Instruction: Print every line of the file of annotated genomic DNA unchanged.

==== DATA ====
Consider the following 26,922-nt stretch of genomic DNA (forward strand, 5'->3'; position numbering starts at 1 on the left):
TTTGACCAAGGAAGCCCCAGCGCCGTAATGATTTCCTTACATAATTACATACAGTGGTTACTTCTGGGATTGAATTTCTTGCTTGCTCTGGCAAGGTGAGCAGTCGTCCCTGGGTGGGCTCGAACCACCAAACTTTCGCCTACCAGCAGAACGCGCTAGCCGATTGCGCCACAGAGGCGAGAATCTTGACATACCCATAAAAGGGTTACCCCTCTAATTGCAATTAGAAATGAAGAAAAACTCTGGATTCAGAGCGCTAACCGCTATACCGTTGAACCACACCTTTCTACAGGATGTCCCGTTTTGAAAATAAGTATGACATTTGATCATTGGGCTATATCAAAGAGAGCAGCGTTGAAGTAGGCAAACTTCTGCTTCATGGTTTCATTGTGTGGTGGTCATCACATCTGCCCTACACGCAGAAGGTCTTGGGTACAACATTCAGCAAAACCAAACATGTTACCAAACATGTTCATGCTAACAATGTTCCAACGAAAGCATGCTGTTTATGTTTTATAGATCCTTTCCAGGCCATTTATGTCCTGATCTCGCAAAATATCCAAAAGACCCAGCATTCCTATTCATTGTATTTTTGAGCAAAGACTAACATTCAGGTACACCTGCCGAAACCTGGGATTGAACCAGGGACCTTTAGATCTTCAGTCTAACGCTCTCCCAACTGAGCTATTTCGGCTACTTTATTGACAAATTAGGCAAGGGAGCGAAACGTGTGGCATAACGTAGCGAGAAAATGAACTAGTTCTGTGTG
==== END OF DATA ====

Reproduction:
Consider the following 26,922-nt stretch of genomic DNA (forward strand, 5'->3'; position numbering starts at 1 on the left):
TTTGACCAAGGAAGCCCCAGCGCCGTAATGATTTCCTTACATAATTACATACAGTGGTTACTTCTGGGATTGAATTTCTTGCTTGCTCTGGCAAGGTGAGCAGTCGTCCCTGGGTGGGCTCGAACCACCAAACTTTCGCCTACCAGCAGAACGCGCTAGCCGATTGCGCCACAGAGGCGAGAATCTTGACATACCCATAAAAGGGTTACCCCTCTAATTGCAATTAGAAATGAAGAAAAACTCTGGATTCAGAGCGCTAACCGCTATACCGTTGAACCACACCTTTCTACAGGATGTCCCGTTTTGAAAATAAGTATGACATTTGATCATTGGGCTATATCAAAGAGAGCAGCGTTGAAGTAGGCAAACTTCTGCTTCATGGTTTCATTGTGTGGTGGTCATCACATCTGCCCTACACGCAGAAGGTCTTGGGTACAACATTCAGCAAAACCAAACATGTTACCAAACATGTTCATGCTAACAATGTTCCAACGAAAGCATGCTGTTTATGTTTTATAGATCCTTTCCAGGCCATTTATGTCCTGATCTCGCAAAATATCCAAAAGACCCAGCATTCCTATTCATTGTATTTTTGAGCAAAGACTAACATTCAGGTACACCTGCCGAAACCTGGGATTGAACCAGGGACCTTTAGATCTTCAGTCTAACGCTCTCCCAACTGAGCTATTTCGGCTACTTTATTGACAAATTAGGCAAGGGAGCGAAACGTGTGGCATAACGTAGCGAGAAAATGAACTAGTTCTGTGTG